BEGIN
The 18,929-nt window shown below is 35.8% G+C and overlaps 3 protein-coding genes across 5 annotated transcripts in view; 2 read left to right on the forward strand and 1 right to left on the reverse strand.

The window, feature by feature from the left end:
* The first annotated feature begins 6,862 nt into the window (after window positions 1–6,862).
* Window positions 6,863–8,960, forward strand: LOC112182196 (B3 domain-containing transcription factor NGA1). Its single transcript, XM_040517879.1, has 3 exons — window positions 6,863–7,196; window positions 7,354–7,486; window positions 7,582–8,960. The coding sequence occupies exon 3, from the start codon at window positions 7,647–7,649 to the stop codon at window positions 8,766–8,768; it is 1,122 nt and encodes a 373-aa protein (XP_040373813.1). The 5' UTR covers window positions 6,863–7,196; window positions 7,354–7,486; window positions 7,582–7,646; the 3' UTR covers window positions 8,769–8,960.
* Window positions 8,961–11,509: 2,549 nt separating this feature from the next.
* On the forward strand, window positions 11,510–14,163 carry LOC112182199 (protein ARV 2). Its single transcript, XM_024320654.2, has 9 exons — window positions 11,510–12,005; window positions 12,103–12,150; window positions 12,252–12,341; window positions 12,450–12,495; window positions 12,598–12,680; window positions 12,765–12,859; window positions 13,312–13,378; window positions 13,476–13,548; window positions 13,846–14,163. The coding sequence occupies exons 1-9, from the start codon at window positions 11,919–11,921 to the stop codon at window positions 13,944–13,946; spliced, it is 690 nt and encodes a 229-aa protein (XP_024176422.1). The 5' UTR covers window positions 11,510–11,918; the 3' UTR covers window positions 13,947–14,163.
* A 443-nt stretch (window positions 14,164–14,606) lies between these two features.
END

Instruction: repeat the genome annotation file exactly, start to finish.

The 18,929-nt window shown below is 35.8% G+C and overlaps 3 protein-coding genes across 5 annotated transcripts in view; 2 read left to right on the forward strand and 1 right to left on the reverse strand.

The window, feature by feature from the left end:
* The first annotated feature begins 6,862 nt into the window (after window positions 1–6,862).
* Window positions 6,863–8,960, forward strand: LOC112182196 (B3 domain-containing transcription factor NGA1). Its single transcript, XM_040517879.1, has 3 exons — window positions 6,863–7,196; window positions 7,354–7,486; window positions 7,582–8,960. The coding sequence occupies exon 3, from the start codon at window positions 7,647–7,649 to the stop codon at window positions 8,766–8,768; it is 1,122 nt and encodes a 373-aa protein (XP_040373813.1). The 5' UTR covers window positions 6,863–7,196; window positions 7,354–7,486; window positions 7,582–7,646; the 3' UTR covers window positions 8,769–8,960.
* Window positions 8,961–11,509: 2,549 nt separating this feature from the next.
* On the forward strand, window positions 11,510–14,163 carry LOC112182199 (protein ARV 2). Its single transcript, XM_024320654.2, has 9 exons — window positions 11,510–12,005; window positions 12,103–12,150; window positions 12,252–12,341; window positions 12,450–12,495; window positions 12,598–12,680; window positions 12,765–12,859; window positions 13,312–13,378; window positions 13,476–13,548; window positions 13,846–14,163. The coding sequence occupies exons 1-9, from the start codon at window positions 11,919–11,921 to the stop codon at window positions 13,944–13,946; spliced, it is 690 nt and encodes a 229-aa protein (XP_024176422.1). The 5' UTR covers window positions 11,510–11,918; the 3' UTR covers window positions 13,947–14,163.
* A 443-nt stretch (window positions 14,164–14,606) lies between these two features.